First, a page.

6. phatcyclist

    phatcyclist

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    Austin, TX
    Life is full of choices. If you choose to smoke pot, etc. in Amsterdam and come back home immediately and get drug tested for a new job, that's a choice you've made and ultimately have to deal with. As long as they are not trying to prosecute you if you fail the test, really you're just not going to get the job. It's their choice to have drug-free employees. There are many professions where they don't want you to consume alcohol, at all. And alcohol is completely legal here assuming you're 21 or older.
  7. Unrepresented

    Unrepresented Something Borderline Offensive Supporting Member

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    Laws should be enacted that prevent employers from requesting samples for employment in anything but industries where sobriety is an absolute necessity for public safety.
  8. LiquidMidnight

    LiquidMidnight Supporting Member

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    Dec 25, 2000
    It could be something that an attorney decides to test in court (and my guess is that someone will eventually test it). With that said, an activity being legal doesn't mean that it is off limits as a criterion for an employment decision. It's not illegal to have bad credit, but it is legal for an employer to discriminate against those with bad credit when making a selection decision.
  9. -Kramer-

    -Kramer-

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    My cousin admitted to smoking pot in Amersterdam during an interview for a 911 call center. She was eventually turned down for the job for that reason even though she was able to pass the drug test.
  10. fhm555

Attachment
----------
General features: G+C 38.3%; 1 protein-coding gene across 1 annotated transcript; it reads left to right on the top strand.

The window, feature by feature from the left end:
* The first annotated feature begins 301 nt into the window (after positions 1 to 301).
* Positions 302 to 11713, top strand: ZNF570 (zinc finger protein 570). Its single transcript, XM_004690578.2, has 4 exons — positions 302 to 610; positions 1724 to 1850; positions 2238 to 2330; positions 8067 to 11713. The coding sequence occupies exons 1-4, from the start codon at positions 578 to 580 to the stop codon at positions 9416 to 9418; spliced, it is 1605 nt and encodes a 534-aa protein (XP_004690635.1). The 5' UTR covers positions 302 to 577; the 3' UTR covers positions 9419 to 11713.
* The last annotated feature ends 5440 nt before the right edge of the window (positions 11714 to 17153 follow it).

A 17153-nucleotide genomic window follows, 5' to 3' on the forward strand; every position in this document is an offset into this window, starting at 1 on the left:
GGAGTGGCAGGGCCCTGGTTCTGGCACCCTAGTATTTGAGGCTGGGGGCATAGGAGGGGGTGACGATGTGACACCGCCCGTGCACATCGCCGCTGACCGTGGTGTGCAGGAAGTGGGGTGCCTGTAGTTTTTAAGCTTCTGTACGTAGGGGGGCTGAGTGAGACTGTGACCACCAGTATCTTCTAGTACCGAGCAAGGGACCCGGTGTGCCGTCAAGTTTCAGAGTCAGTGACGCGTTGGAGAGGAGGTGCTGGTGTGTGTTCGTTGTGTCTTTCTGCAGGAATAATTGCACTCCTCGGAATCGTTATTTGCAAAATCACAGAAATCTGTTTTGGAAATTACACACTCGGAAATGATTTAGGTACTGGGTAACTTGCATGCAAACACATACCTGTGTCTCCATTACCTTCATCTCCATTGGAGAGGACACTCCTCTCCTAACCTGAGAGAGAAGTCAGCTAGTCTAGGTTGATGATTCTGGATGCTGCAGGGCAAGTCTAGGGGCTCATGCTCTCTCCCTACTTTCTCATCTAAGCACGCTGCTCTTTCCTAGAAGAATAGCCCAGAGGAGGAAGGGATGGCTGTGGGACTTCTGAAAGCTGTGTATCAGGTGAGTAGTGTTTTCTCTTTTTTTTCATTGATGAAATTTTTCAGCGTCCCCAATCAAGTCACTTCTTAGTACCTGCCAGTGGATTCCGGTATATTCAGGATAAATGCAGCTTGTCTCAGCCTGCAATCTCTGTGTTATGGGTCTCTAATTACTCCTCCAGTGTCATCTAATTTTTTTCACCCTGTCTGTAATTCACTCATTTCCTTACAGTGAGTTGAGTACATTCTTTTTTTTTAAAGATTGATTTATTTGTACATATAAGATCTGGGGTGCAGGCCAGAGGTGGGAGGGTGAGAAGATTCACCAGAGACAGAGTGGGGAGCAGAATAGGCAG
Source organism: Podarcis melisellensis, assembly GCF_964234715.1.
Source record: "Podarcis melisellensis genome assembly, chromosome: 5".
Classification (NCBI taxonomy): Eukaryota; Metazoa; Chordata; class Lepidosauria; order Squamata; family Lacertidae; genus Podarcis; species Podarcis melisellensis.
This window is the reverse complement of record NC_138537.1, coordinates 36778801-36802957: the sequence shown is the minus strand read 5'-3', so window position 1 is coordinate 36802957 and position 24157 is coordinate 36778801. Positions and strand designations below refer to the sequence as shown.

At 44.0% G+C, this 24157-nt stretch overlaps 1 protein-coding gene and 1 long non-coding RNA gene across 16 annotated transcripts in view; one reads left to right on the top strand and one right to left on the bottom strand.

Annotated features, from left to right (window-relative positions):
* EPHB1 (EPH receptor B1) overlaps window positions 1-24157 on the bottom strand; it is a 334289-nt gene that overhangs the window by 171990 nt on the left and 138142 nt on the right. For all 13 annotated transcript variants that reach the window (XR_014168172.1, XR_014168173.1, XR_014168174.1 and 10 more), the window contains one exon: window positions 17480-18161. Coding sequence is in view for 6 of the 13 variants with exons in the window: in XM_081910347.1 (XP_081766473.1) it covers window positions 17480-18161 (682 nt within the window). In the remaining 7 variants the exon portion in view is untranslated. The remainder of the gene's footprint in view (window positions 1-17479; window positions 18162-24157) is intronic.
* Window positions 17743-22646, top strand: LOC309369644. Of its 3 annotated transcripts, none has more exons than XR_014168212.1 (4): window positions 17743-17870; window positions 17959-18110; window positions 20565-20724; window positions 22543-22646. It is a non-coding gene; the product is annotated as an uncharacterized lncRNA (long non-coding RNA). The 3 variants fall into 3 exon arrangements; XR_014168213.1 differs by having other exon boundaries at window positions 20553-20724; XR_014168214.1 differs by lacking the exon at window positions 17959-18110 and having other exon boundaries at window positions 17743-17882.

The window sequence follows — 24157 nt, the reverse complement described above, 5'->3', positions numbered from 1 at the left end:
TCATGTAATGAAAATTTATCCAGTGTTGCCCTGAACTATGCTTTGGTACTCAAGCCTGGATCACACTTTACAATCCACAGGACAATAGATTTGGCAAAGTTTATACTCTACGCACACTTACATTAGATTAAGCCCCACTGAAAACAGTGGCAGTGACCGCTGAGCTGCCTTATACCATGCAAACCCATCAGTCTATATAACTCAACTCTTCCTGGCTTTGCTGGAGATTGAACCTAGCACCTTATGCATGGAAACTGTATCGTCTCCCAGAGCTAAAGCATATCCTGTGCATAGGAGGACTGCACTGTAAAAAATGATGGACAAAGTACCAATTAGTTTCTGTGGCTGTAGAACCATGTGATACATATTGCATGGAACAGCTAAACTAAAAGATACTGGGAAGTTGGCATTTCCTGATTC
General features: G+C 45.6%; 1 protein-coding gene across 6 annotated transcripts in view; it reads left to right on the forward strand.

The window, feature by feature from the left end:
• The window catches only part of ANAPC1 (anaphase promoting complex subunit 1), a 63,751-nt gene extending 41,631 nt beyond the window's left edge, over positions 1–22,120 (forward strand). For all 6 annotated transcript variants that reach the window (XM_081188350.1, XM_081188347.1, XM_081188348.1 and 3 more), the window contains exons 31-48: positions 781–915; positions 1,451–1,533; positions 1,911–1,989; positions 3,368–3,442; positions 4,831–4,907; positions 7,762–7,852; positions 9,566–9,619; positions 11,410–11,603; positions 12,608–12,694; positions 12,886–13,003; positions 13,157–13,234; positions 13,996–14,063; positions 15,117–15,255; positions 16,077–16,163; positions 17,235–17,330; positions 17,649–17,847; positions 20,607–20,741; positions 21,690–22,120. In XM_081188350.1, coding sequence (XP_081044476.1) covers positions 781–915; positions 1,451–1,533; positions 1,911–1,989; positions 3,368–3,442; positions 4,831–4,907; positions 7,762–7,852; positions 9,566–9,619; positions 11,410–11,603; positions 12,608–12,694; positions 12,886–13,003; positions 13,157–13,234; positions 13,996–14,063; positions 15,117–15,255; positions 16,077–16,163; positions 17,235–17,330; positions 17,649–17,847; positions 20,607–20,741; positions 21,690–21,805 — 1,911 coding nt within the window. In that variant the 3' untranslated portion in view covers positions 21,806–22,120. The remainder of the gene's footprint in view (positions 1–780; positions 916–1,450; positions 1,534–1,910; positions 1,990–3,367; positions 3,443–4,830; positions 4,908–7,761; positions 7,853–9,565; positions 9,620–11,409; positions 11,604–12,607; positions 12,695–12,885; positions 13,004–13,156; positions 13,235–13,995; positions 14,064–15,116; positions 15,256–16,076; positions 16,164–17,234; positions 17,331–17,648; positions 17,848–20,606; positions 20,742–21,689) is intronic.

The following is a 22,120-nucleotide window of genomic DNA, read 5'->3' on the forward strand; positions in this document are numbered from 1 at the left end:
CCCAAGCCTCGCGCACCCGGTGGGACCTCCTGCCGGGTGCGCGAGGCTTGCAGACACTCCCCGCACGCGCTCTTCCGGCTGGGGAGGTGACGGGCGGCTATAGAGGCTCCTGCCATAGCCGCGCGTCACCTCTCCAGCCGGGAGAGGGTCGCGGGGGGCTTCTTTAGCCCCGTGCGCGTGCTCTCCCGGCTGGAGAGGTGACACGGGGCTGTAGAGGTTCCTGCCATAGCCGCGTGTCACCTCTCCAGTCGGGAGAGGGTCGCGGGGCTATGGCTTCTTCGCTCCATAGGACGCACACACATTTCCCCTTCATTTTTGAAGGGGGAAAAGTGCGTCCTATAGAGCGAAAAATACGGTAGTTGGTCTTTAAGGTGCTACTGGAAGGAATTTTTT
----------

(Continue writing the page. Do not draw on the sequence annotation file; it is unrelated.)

fhm555 So FOS my eyes are brown Supporting Member

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    Feb 16, 2011
    When federal drug testing guidelines were being formulated, alcohol was included like any other drug, but the alcohol lobby in DC mobilized their forces and pulled out all the stops, favors, etc., to get alcohol removed from the equation. As you pointed out, all this effort paid off and alcohol was removed from any pre employment testing regulations. It is still in the law but only for professional drivers and only if they show up for work obviously intoxicated. They are tested on the spot and if found to be impaired they are sent home for 24 hours and retested. If they are clean on the second test, no harm no foul, and if they show up sober for the next 30 days the whole thing is (officially) forgotten. If they show up impaired in less than 30 days they are offered the choice of rehab or termination.

    Other drugs, including prescription drugs not reported prior to testing, will result in denial of employment or termination of same if caught on a (mandatory) random test. Additionally, in Alabama and several other states, if you go for treatment on a workman's comp claim you are automatically drug tested as part of the visit, and denied WC coverage, and subject to termination if you test positive, for anything but alcohol.